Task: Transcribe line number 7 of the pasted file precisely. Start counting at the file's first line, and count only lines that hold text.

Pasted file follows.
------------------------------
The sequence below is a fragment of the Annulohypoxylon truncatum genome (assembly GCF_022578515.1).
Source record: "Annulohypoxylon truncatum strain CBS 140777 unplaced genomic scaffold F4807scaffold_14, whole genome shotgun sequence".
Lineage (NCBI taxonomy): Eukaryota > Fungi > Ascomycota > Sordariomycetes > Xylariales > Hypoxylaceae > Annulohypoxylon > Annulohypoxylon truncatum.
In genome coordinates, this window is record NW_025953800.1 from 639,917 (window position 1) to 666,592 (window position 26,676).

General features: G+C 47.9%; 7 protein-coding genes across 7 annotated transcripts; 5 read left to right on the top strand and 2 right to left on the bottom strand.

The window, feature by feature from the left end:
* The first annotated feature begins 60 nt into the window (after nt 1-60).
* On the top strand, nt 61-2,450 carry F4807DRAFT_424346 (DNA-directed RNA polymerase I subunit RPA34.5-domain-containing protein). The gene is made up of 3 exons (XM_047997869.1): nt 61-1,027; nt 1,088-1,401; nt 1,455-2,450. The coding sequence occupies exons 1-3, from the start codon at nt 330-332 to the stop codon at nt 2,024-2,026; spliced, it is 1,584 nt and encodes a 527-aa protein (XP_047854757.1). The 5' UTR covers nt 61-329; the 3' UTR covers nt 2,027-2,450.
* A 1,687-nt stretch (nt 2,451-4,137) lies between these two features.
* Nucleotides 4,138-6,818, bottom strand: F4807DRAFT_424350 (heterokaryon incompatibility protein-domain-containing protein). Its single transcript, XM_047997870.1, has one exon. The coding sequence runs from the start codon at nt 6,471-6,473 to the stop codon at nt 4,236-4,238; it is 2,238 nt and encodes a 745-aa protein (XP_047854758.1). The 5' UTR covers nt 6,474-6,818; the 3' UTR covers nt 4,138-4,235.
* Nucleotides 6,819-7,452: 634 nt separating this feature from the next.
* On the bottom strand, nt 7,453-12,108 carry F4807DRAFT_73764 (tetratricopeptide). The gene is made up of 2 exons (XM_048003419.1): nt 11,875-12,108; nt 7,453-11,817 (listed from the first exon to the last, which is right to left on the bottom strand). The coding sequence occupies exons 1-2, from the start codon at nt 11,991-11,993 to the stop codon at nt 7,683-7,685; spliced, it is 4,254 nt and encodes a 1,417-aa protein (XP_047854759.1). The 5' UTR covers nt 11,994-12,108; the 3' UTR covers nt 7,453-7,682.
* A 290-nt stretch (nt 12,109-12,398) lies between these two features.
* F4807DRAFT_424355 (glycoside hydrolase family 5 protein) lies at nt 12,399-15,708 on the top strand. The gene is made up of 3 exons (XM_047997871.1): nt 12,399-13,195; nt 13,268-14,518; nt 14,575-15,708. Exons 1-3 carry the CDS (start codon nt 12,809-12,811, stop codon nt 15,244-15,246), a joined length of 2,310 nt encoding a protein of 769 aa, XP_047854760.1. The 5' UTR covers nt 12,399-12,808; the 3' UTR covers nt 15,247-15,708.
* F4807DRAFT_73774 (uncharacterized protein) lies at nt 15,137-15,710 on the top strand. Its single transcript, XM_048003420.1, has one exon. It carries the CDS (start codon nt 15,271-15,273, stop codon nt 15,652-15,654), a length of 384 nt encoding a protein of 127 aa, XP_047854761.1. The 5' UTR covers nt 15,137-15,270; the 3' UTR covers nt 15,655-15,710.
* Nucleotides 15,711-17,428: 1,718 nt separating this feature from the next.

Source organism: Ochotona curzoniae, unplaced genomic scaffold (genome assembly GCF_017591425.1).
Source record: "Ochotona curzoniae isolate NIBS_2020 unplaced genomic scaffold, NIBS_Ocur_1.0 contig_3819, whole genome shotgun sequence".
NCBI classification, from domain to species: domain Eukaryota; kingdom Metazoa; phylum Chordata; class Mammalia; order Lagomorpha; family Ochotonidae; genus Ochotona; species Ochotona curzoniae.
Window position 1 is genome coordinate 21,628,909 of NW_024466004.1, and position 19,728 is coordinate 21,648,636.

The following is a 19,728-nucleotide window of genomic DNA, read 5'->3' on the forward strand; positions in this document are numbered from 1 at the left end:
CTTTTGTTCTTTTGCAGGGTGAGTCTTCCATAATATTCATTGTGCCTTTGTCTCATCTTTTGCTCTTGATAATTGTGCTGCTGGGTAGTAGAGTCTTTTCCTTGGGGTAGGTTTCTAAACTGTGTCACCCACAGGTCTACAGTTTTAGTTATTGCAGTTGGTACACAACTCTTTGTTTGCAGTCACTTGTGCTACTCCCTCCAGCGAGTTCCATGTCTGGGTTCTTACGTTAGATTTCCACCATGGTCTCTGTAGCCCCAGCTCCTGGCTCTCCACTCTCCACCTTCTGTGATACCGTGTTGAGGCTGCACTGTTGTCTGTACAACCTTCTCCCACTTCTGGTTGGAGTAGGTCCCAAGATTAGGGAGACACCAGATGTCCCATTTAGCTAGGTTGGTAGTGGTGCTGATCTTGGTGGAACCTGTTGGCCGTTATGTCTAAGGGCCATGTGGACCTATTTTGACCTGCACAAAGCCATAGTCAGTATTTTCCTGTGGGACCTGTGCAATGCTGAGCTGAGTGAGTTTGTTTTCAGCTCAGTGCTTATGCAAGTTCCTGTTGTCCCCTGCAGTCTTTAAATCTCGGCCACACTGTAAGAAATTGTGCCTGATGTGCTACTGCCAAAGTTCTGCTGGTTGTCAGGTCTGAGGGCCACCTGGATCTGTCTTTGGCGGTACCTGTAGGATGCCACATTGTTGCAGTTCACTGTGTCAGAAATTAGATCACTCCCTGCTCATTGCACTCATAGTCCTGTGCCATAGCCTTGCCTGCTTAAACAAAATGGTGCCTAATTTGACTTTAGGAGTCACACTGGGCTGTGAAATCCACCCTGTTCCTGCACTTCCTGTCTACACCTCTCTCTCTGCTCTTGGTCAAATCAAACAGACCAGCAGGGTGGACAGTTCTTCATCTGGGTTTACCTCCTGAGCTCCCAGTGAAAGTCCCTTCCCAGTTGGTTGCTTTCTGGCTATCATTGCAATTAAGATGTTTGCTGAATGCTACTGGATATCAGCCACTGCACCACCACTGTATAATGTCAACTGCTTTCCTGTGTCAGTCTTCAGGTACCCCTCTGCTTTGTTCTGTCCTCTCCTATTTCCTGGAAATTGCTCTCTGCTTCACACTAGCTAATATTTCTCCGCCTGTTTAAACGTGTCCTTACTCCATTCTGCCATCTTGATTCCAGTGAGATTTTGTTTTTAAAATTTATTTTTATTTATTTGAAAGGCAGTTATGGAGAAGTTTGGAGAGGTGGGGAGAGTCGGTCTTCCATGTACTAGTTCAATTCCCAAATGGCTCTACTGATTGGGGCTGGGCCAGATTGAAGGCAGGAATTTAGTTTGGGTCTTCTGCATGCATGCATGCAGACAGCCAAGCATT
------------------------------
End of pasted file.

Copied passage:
* The first annotated feature begins 60 nt into the window (after nt 1-60).